Do you believe in miracles? Not the 1980 Winter Olympics’ “Miracle on Ice,” but the ones when you’re given a second chance…at life. At HCA’s Rocky Mountain Hospital for Children at Presbyterian/St. Luke’s Medical Center (P/SL), they believe in miracles. And it’s all because of Chris Downs.
Downs, a now healthy 20-year-old, was at one time fighting for his young life at the Denver-based HCA-affiliated hospital. Born at sister facility Rose Medical Center in 1995 with a rare birth defect called diaphragmatic hernia – a hole in the diaphragm that leads to abdominal organs in the chest, Baby Downs was given a 25 percent chance of survival.
He underwent lifesaving emergency surgery at Rose Medical, before being transferred to the children’s hospital at P/SL for advanced care. Downs, like many babies with this condition, had high blood pressure in the lungs that required post-operative Extracorporeal Membrane Oxygenation (ECMO), a machine to work for the lungs.
Neonatologist Dr. Jeff Hanson, who still treats newborns at P/SL today, placed the baby on ECMO; then, with hopeful parents, played the waiting game. “The big question was whether he would survive after coming off the ECMO,” Dr. Hanson said. “The first 12 to 14 hours were critical.”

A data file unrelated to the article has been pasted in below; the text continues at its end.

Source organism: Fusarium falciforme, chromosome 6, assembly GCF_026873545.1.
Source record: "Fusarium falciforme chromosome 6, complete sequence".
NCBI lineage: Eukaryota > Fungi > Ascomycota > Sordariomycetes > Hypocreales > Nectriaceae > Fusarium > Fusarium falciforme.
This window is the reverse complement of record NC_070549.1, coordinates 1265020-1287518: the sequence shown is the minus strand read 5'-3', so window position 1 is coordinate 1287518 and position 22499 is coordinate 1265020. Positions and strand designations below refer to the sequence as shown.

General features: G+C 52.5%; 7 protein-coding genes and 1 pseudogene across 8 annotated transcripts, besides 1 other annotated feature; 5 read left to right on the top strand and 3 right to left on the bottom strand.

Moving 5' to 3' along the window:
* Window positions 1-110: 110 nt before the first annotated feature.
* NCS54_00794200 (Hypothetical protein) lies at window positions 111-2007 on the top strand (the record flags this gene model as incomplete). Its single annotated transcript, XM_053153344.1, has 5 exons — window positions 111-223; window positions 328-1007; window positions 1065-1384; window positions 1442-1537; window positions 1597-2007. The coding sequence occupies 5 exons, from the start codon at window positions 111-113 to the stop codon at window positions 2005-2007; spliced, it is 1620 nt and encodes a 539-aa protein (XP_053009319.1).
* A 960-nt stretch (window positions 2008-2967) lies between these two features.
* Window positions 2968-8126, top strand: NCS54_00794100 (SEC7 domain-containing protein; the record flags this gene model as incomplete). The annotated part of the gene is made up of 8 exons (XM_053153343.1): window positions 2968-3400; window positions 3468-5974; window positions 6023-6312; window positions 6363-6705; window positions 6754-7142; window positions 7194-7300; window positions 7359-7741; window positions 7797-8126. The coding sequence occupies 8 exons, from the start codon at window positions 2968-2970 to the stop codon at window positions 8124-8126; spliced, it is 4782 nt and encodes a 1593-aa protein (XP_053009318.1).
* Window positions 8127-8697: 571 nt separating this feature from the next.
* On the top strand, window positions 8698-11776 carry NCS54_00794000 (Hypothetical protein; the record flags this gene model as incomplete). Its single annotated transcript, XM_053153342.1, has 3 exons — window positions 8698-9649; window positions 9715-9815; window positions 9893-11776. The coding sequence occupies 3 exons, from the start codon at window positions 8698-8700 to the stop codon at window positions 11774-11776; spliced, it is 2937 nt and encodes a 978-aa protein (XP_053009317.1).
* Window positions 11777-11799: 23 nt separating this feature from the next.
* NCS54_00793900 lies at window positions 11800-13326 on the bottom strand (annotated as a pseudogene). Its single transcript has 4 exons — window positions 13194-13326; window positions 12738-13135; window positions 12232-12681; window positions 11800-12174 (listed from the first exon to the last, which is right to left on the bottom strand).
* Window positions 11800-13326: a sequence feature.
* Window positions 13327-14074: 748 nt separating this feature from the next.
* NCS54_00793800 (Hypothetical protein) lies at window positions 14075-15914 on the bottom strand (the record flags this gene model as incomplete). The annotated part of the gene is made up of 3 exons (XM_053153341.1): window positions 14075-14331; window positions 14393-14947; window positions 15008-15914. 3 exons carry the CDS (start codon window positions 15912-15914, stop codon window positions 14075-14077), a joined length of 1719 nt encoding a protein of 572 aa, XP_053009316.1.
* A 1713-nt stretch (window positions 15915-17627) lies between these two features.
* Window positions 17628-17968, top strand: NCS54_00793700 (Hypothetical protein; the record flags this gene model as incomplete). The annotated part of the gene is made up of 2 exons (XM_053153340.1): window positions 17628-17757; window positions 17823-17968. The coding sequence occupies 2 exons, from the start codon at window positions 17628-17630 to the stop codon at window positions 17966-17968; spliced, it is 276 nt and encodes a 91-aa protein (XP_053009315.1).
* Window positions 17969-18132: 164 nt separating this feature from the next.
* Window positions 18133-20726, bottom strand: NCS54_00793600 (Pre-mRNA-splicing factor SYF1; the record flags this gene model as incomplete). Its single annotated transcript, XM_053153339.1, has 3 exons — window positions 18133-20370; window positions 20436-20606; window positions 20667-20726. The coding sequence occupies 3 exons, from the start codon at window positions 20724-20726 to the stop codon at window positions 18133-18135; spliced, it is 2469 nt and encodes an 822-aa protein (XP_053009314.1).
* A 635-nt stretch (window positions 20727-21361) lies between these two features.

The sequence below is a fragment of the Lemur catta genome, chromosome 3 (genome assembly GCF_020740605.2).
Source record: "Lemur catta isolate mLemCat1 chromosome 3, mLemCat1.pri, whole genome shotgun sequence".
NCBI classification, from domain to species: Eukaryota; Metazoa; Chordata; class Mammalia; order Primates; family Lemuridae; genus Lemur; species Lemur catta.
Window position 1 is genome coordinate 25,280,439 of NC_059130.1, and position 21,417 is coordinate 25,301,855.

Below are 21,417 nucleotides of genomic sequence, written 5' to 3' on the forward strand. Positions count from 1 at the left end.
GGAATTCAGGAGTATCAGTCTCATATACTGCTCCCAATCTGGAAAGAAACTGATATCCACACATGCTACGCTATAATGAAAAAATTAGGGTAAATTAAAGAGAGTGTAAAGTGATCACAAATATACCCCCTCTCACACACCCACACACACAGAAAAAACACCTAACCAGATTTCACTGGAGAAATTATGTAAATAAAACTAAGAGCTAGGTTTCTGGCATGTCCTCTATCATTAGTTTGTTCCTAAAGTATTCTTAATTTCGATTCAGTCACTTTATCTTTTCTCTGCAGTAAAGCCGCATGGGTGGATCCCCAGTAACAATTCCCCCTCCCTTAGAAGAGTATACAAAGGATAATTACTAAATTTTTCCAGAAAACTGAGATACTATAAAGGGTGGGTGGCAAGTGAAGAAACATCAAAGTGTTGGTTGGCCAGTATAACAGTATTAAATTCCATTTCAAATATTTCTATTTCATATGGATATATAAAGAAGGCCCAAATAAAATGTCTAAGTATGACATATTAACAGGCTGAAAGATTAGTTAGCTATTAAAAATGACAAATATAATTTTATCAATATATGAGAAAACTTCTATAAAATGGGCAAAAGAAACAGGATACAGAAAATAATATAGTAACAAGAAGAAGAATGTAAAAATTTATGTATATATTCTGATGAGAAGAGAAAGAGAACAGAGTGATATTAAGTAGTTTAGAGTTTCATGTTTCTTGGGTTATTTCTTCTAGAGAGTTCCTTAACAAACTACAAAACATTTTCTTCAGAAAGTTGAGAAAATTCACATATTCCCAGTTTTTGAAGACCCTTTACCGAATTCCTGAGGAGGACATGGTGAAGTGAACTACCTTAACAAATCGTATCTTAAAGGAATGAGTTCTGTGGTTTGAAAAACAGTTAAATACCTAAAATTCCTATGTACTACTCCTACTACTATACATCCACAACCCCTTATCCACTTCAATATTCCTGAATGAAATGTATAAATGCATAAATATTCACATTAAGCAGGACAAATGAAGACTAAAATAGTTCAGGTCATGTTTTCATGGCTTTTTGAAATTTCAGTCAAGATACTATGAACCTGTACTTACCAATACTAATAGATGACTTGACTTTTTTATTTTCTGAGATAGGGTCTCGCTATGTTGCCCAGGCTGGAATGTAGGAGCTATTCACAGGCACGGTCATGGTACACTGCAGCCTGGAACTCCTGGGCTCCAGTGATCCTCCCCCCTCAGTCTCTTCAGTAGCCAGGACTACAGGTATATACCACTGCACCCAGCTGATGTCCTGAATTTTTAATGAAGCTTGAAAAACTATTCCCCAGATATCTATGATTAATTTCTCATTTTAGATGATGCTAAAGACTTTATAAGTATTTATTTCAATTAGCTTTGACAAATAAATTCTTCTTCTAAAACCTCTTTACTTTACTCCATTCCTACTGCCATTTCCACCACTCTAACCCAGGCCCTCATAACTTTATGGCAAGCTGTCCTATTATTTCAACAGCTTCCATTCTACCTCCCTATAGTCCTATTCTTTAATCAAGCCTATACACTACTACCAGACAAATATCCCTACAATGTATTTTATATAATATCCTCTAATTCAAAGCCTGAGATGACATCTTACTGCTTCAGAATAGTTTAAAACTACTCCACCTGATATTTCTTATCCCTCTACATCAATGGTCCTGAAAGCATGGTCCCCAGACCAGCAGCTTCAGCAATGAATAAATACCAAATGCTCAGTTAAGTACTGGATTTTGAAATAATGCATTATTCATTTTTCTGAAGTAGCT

Thankfully, the Downs’ family were granted a miracle. After 11 days, Baby Downs, the first patient ever at P/SL to be treated using the ECMO machine, could breathe on his own and is now a healthy, happy and thriving college student at Colorado University-Boulder.
And for the neonatal intensive care unit (NICU) at P/SL? Their slogan, thanks to the Downs’ family, is: “I Believe in Miracles.”
Watch the local news story here to meet the miracle baby and see how he’s paying it forward this summer.
Chris Downs (far right) pictured with fraternity brothers.
The survival rate for babies with diaphragmatic hernia is now 75 to 80 percent. Visit here for more information on HCA-affiliate Rocky Mountain Hospital for Children at P/SL.